Looking for design inspiration?   Browse our curated collections!

Artist Beware of Fine Dust.

Ryn Shell

Blog #25 of 54




October 20th, 2017 - 09:28 AM

Blog Main Image
Artist Beware of Fine Dust.

Soft pastels have always carried the risk of inhalation of the fine dust.

Modern brands made in Europe, US and Australia claim their products are currently asbestos, free. They take this information from the companies supplying the talc used in the production of the soft pastel.

Tests by the United States Mine Safety and Health Administration found asbestos in all four, supposedly asbestos free, talc samples that it tested in 2000. Asbestos was found, in Artist’s Pastels and Children’s crayons as recently as the year 2000.

It is a case of ‘Artist’s Beware,' when you work with soft pastels, as you are working with fine dust that when inhaled is harmful.
I love working in artist’s pastels. If I did not already own a kit worth thousands of dollars, I would never begin to use them, and I swear I will never buy another pastel. I currently have a little play with them, trying to decide what to do with the kit I have. My knowledge tells me I should not ever use them, the recent results of what can creatively be achieved in a quick pastel sketch, makes me want to cling to these hazardous art materials. My heart has me sticking still to something intellect tells me I should relinquish.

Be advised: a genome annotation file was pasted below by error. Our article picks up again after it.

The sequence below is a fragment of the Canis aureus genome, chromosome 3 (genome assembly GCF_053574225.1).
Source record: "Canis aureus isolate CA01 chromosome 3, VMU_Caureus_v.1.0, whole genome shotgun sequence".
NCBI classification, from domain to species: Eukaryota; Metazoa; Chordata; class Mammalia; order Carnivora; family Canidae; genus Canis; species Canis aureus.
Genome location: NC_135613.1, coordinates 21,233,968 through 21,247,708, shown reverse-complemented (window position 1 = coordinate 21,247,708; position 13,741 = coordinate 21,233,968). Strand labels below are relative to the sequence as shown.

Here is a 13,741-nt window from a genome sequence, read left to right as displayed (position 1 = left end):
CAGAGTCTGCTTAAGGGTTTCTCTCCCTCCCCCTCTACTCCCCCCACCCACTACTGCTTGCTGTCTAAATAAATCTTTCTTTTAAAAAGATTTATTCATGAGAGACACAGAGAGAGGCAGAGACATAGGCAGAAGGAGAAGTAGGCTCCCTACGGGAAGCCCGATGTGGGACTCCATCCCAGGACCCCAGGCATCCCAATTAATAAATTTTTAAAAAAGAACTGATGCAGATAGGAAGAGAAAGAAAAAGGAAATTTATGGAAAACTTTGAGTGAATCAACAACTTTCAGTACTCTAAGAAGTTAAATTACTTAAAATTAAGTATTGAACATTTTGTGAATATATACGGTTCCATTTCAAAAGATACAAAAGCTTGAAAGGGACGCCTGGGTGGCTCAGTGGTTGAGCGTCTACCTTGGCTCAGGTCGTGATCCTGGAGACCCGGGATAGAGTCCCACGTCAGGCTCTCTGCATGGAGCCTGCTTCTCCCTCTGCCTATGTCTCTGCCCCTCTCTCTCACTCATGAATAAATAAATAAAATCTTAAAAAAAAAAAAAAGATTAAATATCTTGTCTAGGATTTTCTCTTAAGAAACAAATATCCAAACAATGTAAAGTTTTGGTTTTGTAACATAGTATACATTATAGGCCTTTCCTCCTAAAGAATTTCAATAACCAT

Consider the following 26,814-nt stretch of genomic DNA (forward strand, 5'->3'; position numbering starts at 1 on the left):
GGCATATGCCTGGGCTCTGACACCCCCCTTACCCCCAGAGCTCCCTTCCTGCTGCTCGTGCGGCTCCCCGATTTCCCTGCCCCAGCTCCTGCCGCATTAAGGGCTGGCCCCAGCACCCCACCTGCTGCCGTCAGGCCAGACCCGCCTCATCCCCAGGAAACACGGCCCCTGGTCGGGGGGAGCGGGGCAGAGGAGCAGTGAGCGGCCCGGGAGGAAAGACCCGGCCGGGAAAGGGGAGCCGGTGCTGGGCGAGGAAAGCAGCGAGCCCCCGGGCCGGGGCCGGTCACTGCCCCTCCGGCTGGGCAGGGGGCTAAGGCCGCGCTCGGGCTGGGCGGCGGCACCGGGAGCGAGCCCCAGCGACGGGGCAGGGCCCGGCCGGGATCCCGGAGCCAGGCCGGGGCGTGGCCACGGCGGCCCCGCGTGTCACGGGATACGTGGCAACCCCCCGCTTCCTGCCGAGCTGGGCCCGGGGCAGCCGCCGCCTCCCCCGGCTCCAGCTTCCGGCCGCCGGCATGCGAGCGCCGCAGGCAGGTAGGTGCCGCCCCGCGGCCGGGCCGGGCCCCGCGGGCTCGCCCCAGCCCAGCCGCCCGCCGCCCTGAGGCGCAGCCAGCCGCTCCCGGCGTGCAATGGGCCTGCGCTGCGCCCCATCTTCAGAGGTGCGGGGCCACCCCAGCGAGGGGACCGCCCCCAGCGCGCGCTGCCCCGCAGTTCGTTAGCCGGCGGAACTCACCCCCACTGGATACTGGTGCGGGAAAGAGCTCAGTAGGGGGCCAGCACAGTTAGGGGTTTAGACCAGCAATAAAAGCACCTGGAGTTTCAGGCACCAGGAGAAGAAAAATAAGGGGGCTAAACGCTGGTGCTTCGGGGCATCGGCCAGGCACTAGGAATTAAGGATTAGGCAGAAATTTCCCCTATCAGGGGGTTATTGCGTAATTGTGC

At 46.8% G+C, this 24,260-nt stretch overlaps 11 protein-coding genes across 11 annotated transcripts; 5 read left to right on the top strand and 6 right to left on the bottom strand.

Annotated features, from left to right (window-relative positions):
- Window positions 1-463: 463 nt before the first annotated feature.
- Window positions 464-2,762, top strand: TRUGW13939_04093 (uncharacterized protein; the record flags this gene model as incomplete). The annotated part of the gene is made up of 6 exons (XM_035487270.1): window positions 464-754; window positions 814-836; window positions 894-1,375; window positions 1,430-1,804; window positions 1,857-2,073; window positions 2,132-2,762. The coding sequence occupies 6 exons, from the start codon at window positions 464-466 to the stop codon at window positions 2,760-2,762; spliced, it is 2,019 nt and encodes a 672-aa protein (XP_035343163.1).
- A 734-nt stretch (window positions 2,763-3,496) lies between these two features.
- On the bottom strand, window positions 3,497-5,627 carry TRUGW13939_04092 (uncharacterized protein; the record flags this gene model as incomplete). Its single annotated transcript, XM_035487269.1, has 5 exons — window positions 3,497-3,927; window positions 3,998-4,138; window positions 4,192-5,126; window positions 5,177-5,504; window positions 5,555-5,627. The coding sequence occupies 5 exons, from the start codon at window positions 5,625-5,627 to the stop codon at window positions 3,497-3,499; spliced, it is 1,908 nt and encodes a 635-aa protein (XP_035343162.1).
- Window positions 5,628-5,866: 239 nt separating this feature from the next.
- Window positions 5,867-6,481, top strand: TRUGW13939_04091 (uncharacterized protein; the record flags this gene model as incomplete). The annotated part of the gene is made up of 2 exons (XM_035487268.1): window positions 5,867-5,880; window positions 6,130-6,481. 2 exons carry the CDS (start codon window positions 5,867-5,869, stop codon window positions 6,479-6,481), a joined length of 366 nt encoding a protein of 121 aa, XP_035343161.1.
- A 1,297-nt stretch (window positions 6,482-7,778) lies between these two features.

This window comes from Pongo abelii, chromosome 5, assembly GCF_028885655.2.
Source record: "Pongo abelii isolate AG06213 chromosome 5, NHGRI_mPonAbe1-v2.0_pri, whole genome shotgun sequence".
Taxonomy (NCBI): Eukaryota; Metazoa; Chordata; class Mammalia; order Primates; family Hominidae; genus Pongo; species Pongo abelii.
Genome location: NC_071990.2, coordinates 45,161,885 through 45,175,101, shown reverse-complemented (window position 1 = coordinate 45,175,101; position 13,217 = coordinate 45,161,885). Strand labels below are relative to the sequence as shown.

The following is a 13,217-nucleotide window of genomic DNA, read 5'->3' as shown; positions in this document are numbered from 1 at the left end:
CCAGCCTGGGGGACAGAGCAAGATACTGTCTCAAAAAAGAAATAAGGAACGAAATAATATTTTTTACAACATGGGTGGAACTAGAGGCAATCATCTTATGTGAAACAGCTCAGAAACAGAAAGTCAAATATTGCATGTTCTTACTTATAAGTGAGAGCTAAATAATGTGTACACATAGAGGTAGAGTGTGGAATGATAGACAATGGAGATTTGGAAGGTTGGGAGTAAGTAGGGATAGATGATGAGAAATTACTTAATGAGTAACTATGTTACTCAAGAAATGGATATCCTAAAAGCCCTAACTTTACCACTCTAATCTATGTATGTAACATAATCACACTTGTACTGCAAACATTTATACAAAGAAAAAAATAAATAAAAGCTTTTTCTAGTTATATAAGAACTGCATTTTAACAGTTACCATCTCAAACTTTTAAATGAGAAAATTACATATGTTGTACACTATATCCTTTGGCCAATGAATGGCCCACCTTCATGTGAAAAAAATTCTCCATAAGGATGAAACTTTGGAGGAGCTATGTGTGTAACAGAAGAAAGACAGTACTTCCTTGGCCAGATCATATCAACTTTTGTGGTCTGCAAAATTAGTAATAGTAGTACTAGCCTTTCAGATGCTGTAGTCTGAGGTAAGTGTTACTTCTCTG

Do yourself a favour, if you already work with pastels, wear a dust mask, work with as little dust as possible, no tapping on the back of the work or blowing off the dust, indoors and damp dust after each use. Use them as infrequently as possible and do not substitute this medium for anything else you could inhale, like volatile thinners.

Do all spraying of fixatives out of doors. Discourage others from taking up any art medium where the risk of inhalation poisoning is unacceptably high.

Yes, for sure the pastel manufacturers label these materials safely. The marketers are not the ones contracting cancers at a higher rate than the general population like professional artists do.

Art is to be enjoyed; you cannot enjoy life or art if you are chronically ill so chose your mediums with health as the high priority.

Work safely, free from the risks of inhalation, ingestion, and absorption through the skin; pigments and binders. This means to minimise your contact with artist’s soft pastels.

I travel extensively to draw inspiration for my paintings and writing from life experience.
You will discover my Australian rural-lit novels at www.rural-lit.com

​Ryn Shell.

Click Here for More Information


Post a Comment

There are no comments on this blog.   Click here to post the first comment.